Washington Cemetery

[Posted by isuredid on HAIF]

Washington Cemetery is located adjacent to Glenwood Cemetery, between Washington Ave. and Memorial Dr. It originally encompassed 27 acres, but now conists of 21.3 acres. A large aparment complex was recently built along its western perimeter. The land was purchased in 1887, by the Deutsche Gesellschaft von Houston, a group of local German businessmen. The cemetery was known as the “German Cemetery” (per a 1913 map) or “German Society Cemetery”, as its purpose was to serve as a cemetery for Houston’s German population. It was renamed “Washingon Cemetery” in 1918, due to increasing anti-German sentiment at the time of World War I.

There are nearly 7000 graves in the cemetery, including those of more than 100 Confederate soldiers, and a few Union soldiers (e.g., Emma Seelye). Two graves marked with dates earlier than 1887 appear to be mistakes. The cemetery was financially abandoned in the mid-20th century, but the widow of the caretaker attempted to keep it up. After she died, the graveyard was severely neglected. In 1977, after the murder of a (possibly former) caretaker who lived on the property, a group of Houstonians collected money and were able to significantly aid the cemetery (they hauled away trash, cleared brush, repaved roads, ran waterlines to the property, stabilized headstones, added front gates and security lights, researched the lives of the people buried there and published a history of them, microfilmed burial records, and located and marked previously unmarked graves of about 600 people). The Concerned Citizens for Washington Cemetery Care have since continued to make considerable contributions to the upkeep of the cemetery.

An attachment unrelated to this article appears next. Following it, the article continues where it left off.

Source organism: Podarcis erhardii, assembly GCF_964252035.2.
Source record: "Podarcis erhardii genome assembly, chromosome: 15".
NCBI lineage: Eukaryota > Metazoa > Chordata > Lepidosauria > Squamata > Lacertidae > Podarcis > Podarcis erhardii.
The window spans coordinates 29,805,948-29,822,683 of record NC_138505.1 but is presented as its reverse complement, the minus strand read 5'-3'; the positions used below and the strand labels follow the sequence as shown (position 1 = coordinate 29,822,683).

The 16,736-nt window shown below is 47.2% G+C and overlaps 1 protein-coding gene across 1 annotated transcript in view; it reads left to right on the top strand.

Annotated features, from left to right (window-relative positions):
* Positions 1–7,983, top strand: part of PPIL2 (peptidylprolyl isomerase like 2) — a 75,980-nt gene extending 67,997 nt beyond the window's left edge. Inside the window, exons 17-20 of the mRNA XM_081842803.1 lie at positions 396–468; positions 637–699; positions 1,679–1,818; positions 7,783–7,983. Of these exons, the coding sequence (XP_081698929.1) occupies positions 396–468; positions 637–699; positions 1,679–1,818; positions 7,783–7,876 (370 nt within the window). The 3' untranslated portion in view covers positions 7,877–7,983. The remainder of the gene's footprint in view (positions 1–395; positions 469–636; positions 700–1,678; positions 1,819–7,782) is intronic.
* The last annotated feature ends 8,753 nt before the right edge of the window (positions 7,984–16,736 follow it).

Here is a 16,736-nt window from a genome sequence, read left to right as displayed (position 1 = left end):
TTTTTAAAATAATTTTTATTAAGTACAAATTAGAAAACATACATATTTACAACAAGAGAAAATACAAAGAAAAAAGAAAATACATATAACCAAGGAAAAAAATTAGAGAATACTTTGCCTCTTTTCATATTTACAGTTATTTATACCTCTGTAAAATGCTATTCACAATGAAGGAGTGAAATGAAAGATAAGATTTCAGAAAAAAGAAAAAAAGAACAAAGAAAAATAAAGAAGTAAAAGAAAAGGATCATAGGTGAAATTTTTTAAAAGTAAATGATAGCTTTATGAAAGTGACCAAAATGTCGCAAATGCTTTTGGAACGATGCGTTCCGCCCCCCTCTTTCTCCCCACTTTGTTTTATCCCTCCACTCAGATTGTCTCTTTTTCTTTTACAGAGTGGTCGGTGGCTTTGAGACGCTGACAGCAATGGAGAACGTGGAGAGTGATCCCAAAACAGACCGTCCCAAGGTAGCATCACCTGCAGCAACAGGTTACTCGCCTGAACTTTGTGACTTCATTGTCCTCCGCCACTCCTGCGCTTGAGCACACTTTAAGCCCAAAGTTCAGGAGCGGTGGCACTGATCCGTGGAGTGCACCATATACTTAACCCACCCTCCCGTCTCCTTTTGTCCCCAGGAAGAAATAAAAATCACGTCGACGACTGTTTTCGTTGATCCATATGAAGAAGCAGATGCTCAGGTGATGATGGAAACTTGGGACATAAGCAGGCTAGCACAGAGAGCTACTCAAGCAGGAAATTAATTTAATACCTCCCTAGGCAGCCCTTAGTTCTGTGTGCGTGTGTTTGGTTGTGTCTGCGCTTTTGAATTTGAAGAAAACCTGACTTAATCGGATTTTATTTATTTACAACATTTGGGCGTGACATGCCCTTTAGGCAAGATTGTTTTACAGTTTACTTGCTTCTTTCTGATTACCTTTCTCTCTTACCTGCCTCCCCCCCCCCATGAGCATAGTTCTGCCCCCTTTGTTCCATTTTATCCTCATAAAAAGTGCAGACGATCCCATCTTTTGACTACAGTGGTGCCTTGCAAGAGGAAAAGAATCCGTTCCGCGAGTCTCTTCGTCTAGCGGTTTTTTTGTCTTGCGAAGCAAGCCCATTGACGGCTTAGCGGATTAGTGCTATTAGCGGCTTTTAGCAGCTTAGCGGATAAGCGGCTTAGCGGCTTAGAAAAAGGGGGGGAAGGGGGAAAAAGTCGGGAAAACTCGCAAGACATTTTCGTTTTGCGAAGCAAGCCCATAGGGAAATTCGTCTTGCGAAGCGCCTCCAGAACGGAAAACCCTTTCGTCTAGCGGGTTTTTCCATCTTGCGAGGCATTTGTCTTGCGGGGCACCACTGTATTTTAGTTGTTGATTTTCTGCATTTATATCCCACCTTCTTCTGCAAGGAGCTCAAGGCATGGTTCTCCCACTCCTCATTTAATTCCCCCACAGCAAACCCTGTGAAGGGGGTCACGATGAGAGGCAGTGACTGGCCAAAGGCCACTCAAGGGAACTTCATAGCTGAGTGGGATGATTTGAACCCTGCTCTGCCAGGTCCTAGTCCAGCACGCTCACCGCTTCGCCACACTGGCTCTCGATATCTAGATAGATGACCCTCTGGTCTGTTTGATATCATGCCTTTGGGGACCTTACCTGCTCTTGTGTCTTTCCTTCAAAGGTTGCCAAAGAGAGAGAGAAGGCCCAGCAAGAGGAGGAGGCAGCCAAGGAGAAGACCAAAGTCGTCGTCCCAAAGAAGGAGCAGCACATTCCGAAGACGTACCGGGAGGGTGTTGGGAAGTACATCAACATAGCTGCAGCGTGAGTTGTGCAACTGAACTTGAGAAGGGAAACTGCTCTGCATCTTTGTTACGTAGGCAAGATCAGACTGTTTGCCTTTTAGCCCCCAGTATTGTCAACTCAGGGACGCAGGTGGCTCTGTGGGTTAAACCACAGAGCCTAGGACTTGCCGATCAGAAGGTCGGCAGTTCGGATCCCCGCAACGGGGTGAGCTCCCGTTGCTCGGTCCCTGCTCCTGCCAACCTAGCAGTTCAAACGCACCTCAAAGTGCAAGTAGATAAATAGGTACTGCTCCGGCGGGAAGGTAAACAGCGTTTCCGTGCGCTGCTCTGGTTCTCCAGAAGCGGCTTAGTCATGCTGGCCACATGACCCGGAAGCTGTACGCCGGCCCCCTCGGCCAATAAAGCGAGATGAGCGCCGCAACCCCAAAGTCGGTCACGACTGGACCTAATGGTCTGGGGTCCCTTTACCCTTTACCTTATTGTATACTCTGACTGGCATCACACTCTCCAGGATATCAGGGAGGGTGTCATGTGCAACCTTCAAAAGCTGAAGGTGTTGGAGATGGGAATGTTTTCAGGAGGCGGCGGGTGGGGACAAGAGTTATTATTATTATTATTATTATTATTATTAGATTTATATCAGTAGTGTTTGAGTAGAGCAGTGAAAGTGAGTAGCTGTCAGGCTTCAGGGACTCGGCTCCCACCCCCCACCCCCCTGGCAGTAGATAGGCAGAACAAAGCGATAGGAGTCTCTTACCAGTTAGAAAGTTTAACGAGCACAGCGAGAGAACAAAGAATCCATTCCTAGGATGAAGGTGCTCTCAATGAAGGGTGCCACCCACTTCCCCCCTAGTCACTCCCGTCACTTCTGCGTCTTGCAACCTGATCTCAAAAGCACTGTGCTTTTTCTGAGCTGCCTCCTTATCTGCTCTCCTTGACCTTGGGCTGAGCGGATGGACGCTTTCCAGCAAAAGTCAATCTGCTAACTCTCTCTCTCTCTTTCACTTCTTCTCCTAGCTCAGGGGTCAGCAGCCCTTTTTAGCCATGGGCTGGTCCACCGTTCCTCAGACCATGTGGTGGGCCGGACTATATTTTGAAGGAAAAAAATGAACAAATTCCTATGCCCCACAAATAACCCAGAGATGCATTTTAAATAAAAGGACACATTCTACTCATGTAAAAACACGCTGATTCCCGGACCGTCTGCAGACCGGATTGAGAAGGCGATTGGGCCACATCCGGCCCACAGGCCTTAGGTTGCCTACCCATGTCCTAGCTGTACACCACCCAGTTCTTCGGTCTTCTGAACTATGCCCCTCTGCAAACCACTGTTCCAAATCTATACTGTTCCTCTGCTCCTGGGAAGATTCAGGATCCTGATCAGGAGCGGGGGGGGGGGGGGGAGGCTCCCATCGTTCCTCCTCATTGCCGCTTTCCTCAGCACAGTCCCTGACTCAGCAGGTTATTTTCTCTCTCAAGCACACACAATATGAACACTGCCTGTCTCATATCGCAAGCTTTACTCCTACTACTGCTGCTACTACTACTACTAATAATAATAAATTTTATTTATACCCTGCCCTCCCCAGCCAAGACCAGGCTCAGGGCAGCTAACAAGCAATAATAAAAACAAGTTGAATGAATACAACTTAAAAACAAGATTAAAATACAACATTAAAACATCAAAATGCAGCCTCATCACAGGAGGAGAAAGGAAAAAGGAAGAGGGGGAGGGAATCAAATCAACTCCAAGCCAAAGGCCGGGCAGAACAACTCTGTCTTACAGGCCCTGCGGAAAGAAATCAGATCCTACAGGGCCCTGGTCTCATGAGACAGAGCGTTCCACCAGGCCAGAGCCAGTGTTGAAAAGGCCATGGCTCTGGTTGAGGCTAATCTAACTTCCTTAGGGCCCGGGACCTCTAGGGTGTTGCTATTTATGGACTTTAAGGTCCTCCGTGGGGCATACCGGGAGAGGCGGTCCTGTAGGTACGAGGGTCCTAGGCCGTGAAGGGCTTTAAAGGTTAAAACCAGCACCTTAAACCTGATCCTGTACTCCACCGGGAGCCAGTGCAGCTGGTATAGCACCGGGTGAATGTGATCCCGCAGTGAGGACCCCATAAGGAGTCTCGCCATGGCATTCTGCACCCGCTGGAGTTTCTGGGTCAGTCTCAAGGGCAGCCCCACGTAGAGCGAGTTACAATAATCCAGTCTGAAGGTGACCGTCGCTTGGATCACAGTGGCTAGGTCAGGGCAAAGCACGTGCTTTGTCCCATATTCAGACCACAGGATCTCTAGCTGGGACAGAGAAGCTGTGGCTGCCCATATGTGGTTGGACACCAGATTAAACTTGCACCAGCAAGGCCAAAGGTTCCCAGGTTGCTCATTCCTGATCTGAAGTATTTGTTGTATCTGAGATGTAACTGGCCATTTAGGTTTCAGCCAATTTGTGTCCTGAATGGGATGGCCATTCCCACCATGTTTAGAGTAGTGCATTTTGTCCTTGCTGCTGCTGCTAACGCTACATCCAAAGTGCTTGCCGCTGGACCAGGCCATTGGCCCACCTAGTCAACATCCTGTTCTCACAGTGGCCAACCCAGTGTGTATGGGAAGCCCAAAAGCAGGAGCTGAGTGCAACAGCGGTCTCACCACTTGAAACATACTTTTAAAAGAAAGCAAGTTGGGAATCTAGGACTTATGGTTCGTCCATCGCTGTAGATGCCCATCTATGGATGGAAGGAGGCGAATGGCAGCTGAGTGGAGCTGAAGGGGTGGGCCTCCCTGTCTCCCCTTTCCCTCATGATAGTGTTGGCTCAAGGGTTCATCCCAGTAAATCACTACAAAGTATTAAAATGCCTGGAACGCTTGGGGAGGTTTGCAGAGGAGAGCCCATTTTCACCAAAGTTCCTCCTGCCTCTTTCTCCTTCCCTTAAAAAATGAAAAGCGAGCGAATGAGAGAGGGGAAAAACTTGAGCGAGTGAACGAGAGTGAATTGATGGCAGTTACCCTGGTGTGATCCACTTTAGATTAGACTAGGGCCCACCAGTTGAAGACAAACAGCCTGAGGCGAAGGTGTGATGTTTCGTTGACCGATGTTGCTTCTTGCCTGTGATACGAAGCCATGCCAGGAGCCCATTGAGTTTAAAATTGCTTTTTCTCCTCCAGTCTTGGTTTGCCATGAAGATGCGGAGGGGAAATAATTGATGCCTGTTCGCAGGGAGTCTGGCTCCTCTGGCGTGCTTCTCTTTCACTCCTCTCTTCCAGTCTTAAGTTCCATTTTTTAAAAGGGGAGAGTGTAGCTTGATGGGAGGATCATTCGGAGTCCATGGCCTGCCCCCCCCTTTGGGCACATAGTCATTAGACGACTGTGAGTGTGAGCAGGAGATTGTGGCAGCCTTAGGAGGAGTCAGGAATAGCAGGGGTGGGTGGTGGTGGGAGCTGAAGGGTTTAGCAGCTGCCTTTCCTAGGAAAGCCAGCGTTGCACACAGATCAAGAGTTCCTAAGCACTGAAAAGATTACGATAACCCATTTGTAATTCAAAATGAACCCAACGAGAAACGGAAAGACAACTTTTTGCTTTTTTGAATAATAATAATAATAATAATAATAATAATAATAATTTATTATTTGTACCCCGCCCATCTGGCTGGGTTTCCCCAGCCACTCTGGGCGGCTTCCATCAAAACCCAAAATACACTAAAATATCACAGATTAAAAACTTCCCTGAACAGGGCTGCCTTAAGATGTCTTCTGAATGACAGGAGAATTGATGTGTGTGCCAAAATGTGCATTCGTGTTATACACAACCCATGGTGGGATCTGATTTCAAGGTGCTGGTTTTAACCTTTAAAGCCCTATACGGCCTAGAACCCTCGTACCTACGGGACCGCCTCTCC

The caretaker murdered in July 1977 was named Leona Tonn. She appears to have been born in Round Top, Texas, on October 15, 1905. She lived in a house located on cemetery property, and was found dead by her brother, Gus. Tonn had suffocated, and a pillowcase was found tied over her head. The murder is unsolved.

The cemetery supposedly appears in a scene in the movie “Student Bodies”.

More information:
Willie Lee Noland (former superintendant of Washington Cemetery) geneology page

7 responses to “Washington Cemetery

  1. Please do more write-ups on historic Houston cemeteries. I love reading them.

  2. Great place to visit and soak up history…you can spend a whole afternoon walking around the monuments. I went by there a few weeks ago and a road has been cut through to the Glenwood Cemetary where some of Houston’s old rich are buried including Howard Hughes. Both cemetaries are unknown ‘jewels’ for Houston’s past.

  3. WOW , I didn’t know Washington Cemetery was that old my great grandmother her son rest here I would love to help clean up here or anything that needs to be done that I can help with not many of our older family members are still alive so I wouldnt know where to find there resting spots. Maybe I will find them when I go walking around in there. I feel sad thinking bout it because I was named after my great grandmother.

  4. Sherlene Hacker Mats

    Elizabeth Ryan Eisemann Froelich, my 2nd great grandmother (Birth 25 Apr 1838 in Baden-Württemberg, Germany, Death Nov 20, 1899 in Houston, Harris Co., Texas) is buried there, also. I’ve been looking for her mother and father who came from Gremany to Texas around or before 1850. I’ve been wanting to visit the cemetery for sometime now.

  5. Some of my relatives are buried there, Agnes Leo Edna Logan Eugene Miller Henry Koch Amanda Koch and some unmarked baby graves
    My name is Agnes M Peterson grand daughter of Agnes Leo

  6. Pingback: Washington Cemetery | Houston Histories

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